Recently, I watched three Westerns: two American Westerns and one Spaghetti Western. First, I watched Death Rides a Horse, also known as Da uomo a uomo (As Man to Man), a Spaghetti Western from 1967. What stands out about this film is that there are no female leads; the only females really are Bill’s mother and sister who are raped and killed in the beginning. After that, it’s a story about two men, revenge, demonstration of skill and showcasing of masculinity, and ethics. What’s amazing about characters in Westerns is that they can perform terrible acts, or be a part of terrible acts being performed, and yet they still have a sense of ethics toward “someone.” That someone differs from case to case. In the case of Ryan, who is the older gunslinger who comes back to get/give perspective on an act that got him put into prison 15 years beforehand (which is really a side effect of his drive for revenge), he has a sense of duty to Bill; eventually, however, Bill realizes Ryan’s participation in the massacre of his family. By then, Bill has grown somewhat distantly fond of Ryan and doesn’t exact revenge on him because he didn’t actually rape or kill his family; everyone else, however, isn’t as lucky.  What’s interesting about this film is that it leads in with the rapes and massacre, the terror on a little boy’s face (the peripeteia IS the beginning of the narrative–life as he knows it is no more), and the revenge plot unfolds from there–the driving force of his entire life is revenge, which is subdued by the end when the seeming, now-revealed enemy becomes the “uh….not AS good” character that’s not as bad as the obviously bad character(s). Mild, but not permanent, guilt by association. The internal system of ethics in this film is this: kill people who piss you off and challenge your masculinity or skill; kill people who have killed someone you love without a good reason; don’t kill people who show you they’re actually not “as bad” as the other guys because they treat YOU well and they didn’t actually rape your mother (though more than likely, outside of the diegesis of this story, that character probably raped someone else’s mother or sister)…but the character didn’t do it to me, so….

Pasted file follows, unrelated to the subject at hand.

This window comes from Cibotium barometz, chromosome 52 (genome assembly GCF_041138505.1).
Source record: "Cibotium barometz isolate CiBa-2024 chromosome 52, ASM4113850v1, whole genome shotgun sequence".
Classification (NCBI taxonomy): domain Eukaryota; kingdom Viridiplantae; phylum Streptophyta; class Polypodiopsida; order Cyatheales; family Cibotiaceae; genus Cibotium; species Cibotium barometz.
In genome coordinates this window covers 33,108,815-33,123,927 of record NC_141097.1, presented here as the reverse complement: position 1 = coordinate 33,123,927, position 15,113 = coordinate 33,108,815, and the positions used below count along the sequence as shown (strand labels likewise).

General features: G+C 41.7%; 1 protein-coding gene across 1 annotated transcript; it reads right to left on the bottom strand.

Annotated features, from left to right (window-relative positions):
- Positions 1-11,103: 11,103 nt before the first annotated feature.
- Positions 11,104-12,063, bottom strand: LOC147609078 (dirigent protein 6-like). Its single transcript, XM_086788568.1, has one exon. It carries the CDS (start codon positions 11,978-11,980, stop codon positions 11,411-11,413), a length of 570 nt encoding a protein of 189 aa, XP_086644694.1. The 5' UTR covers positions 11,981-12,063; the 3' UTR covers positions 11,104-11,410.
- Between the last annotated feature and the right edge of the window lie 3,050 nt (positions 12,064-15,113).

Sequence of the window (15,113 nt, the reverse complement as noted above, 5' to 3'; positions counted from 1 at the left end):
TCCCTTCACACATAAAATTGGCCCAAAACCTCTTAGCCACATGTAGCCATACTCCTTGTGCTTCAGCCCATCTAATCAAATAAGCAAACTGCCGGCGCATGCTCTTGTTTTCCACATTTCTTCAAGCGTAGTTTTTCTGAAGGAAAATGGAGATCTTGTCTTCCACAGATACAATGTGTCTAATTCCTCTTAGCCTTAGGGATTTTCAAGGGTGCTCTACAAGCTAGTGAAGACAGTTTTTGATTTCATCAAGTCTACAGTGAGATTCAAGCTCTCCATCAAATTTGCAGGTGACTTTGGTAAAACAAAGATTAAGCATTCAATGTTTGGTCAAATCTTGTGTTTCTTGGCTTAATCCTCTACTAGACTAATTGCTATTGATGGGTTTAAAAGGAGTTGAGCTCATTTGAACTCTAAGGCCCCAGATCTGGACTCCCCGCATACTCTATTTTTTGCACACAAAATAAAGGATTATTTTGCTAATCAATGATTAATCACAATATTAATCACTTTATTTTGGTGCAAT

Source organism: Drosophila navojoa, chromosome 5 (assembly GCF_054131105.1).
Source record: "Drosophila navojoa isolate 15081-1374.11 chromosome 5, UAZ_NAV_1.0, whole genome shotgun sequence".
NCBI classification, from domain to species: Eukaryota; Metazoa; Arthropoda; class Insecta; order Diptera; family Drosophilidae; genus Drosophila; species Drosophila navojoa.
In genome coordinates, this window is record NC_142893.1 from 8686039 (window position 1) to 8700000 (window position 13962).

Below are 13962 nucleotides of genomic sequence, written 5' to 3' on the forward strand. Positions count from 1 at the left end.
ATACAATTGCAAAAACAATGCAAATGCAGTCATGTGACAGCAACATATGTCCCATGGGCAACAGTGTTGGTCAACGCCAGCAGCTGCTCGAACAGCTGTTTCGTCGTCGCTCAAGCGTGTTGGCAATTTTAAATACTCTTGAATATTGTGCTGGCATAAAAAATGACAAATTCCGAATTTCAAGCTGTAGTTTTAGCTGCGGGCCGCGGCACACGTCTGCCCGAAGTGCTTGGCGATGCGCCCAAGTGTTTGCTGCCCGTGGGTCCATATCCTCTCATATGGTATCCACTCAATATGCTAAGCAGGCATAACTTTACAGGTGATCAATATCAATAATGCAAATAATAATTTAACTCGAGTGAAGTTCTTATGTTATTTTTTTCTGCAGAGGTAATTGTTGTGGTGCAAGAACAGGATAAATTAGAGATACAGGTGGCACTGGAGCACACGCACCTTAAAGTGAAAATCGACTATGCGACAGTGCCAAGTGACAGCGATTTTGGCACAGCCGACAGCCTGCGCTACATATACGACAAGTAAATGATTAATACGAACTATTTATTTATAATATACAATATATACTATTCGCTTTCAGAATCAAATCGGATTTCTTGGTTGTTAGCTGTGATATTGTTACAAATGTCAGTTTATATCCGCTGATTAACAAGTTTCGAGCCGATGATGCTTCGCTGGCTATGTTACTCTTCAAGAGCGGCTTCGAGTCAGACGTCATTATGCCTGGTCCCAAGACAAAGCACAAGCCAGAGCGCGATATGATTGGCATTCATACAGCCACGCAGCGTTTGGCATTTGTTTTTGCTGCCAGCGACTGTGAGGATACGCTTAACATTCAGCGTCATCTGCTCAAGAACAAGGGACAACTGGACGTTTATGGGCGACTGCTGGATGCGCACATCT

In The Outlaw Josey Wales (1976), the viewer has the same lead-in as Death Rides a Horse with the raping of Wales’ wife and the massacre of the wife and son. Like Bill (who was a child at the time), Wales appears to be a gentle father and a hard worker, as the viewer sees him plowing his own field and showing his son how to do it; he also appears to not be a fighter at all because he is easily defeated by the “red boots.”  then there is the peripeteia–the reversal of fortune. Wales’ intense drive for revenge leads him to become a proficient gunslinger and after a stint with the Southern resistance, he becomes the lone wolf, hunted by someone with whom he once rode fighting a common enemy, but who ultimately had completely ironic respect for him as he hunted him down. The viewer is exposed to two acts of violence against women in this film because someone Wales encounters later, who will become his love interest, is attacked violently and nearly defiled. Later in the film, Wales couples with her and tries to leave her the next morning (typical of the lone wolf male), but is forced back because the compound is being attacked by the Union red legs who have finally caught up to him. Eventually it appears he settles down but not without a lot of internal struggle; in fact, it is pointed out to him in the film that he is a good fighter because he has an edge. It’s clear to the viewer that the edge he retains is because he’s not tied down by love or a woman, but is driven by hard-core revenge for his massacred family. He softens at the end, but not at the expense of a lot of lives in retribution for their acts of violence against his family and his former resistance fighters.  Death comes to those who deal death to others; even in cold blood, death is dealt ethically in this film, as in all other westerns, because of the internal system of expectation that 1. you do me harm, 2. you try to hold me back from my justified revenge, or 3. you do harm to those whom I love or who are otherwise innocent (even if they’re whores).